Someone who certainly knows how to deal with post-lunch fatigue in others, even while combating her own jet lag, is workshop facilitator extraordinaire Simone Staiger-Rivas, who successfully led day one of the CGIAR Strategic Communications Workshop in Penang, Malaysia.

In a lively half-hour lunchtime session, Simone introduced participants to Twitter and Yammer, social media tools that can a have huge impact on the way we communicate our work to colleagues, friends and the world.

Simone excitedly recounted a recent experience with Twitter, a real-time short messaging service that works over the web or mobile phone.

“Last week, I conducted a seminar at CIAT on social media entitled Let’s Really Go Online! The Potential of Social Media for Improving Organizational, Project and Personal Impact,” she said. I was a little disappointed because only 20 people came to this face-to-face meeting.

“However, prior to the meeting, I’d uploaded the presentation onto SlideShare, a Website for sharing presentations, and put the link on my Twitter and Facebook pages, and also on my Skype Status tab. By 3:00 pm that day, just before I gave the presentation at CIAT, 20 people had seen the presentation online, and I’d received about nine comments on Facebook.”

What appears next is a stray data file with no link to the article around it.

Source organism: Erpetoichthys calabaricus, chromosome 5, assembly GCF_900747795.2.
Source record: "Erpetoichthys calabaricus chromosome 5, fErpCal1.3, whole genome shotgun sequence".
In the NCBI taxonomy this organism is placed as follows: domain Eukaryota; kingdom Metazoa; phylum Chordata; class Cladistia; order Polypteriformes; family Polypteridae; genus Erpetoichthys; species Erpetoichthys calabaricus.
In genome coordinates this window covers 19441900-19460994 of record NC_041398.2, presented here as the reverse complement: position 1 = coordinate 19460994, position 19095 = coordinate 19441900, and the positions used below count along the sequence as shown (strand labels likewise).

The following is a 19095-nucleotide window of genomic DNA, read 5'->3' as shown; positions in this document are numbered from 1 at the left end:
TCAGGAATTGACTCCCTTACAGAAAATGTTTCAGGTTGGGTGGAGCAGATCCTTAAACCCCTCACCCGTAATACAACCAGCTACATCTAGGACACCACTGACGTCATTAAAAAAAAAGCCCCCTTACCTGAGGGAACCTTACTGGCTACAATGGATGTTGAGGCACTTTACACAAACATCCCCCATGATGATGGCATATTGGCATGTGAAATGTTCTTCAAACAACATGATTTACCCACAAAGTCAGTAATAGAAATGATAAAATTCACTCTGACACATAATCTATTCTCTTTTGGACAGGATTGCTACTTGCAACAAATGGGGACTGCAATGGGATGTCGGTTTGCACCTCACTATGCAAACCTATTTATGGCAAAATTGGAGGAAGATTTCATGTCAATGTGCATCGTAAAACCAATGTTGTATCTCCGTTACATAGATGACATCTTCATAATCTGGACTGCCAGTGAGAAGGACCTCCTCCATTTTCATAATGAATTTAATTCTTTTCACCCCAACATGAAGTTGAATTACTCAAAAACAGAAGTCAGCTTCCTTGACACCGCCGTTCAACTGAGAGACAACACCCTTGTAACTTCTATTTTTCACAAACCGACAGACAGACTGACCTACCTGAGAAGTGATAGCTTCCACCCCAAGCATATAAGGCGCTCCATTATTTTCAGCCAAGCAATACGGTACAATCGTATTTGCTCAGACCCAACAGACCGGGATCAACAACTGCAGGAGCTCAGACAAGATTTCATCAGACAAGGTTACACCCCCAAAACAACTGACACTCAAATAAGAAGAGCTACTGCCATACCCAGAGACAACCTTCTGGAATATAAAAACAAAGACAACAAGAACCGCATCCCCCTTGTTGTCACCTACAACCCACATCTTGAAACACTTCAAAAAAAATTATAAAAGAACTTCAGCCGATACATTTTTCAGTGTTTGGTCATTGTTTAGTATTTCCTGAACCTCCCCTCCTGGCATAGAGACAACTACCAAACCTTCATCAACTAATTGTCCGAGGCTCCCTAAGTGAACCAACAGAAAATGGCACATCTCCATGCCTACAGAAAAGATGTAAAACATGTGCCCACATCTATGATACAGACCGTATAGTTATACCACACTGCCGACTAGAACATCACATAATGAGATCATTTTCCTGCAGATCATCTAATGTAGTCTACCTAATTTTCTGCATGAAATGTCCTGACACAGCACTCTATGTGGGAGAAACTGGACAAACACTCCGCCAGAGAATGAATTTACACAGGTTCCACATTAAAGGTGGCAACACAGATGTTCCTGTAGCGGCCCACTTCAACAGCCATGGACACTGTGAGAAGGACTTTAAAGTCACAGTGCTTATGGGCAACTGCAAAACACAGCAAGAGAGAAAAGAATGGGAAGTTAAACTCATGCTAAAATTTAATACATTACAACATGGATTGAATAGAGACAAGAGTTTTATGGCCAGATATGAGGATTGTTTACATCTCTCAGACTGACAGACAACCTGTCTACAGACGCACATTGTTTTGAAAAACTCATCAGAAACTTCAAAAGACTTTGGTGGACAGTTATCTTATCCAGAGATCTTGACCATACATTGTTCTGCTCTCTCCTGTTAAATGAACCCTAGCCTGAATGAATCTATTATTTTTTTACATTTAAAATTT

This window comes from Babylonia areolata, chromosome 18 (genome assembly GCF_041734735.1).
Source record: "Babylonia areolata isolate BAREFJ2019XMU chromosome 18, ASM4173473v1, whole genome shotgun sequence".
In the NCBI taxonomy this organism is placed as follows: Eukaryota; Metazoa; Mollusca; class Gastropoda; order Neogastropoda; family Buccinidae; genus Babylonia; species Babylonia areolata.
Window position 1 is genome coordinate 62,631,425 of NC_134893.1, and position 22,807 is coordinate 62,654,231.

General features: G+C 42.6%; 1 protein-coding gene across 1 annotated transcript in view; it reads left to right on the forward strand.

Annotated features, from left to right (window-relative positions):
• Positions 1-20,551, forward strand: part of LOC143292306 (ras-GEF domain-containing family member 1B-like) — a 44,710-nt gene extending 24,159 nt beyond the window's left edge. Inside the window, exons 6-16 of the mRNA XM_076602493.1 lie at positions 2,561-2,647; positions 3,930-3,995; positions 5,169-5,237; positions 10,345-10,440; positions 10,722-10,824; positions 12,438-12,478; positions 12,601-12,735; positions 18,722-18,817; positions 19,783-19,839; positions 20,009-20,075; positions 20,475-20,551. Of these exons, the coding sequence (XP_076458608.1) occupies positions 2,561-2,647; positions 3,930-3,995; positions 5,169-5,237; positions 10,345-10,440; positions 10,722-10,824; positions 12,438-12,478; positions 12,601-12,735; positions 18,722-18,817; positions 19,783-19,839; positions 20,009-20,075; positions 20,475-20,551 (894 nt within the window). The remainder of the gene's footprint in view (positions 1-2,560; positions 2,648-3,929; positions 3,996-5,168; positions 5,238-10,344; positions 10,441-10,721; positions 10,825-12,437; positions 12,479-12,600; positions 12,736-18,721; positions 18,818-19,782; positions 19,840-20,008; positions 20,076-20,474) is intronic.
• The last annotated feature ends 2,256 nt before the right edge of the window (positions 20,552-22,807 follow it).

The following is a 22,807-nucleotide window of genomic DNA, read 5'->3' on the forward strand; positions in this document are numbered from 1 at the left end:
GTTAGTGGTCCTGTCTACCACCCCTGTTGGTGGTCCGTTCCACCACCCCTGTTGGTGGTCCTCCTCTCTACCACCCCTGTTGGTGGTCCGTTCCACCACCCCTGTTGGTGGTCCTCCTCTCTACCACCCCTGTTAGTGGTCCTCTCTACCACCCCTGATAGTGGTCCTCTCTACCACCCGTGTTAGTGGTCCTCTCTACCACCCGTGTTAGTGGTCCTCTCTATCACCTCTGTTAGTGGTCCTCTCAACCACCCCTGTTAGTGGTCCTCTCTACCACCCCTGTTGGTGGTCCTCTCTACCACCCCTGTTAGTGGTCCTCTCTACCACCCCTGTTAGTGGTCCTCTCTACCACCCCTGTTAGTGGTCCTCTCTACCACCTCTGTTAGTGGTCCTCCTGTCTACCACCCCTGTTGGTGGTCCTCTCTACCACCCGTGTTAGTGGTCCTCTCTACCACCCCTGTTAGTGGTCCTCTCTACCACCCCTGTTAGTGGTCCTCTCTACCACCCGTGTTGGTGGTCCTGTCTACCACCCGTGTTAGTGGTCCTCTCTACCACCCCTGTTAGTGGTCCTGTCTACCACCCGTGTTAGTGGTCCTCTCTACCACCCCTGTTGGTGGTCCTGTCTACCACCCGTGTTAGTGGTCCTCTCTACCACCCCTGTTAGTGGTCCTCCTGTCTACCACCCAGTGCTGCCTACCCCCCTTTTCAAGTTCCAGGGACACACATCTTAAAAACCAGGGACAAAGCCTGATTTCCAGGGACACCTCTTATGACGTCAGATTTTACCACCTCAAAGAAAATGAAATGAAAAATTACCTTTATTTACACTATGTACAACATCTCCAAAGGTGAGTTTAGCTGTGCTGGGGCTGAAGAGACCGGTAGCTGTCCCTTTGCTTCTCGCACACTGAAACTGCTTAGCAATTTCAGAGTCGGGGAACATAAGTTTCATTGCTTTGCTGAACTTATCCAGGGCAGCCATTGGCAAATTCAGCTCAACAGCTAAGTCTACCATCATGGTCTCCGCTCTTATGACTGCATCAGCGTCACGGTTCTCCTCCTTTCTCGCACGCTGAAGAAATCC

By the following afternoon, more than 180 people had viewed the slide show, and Simone began to get really excited.

“My Twitter contacts, some of whom have a huge number of followers, had ‘re-tweeted’ the link to the presentation, sharing it with all their contacts. And that was the beginning of a snowball effect. Then two days later, almost 300 hundred people had seen the presentation.”

Three days after the CIAT seminar, more than 400 people had viewed Simone’s presentation, with seven bookmarking it as a favourite. As a result of the number of hits her presentation received on SlideShare, the site listed the slideshow under the ‘Technology’ section, giving it even more prominence.

Now, 400 isn’t an enormous number, but when you compare it to the number of people who attended the face-to-face session, it’s huge.

Yammer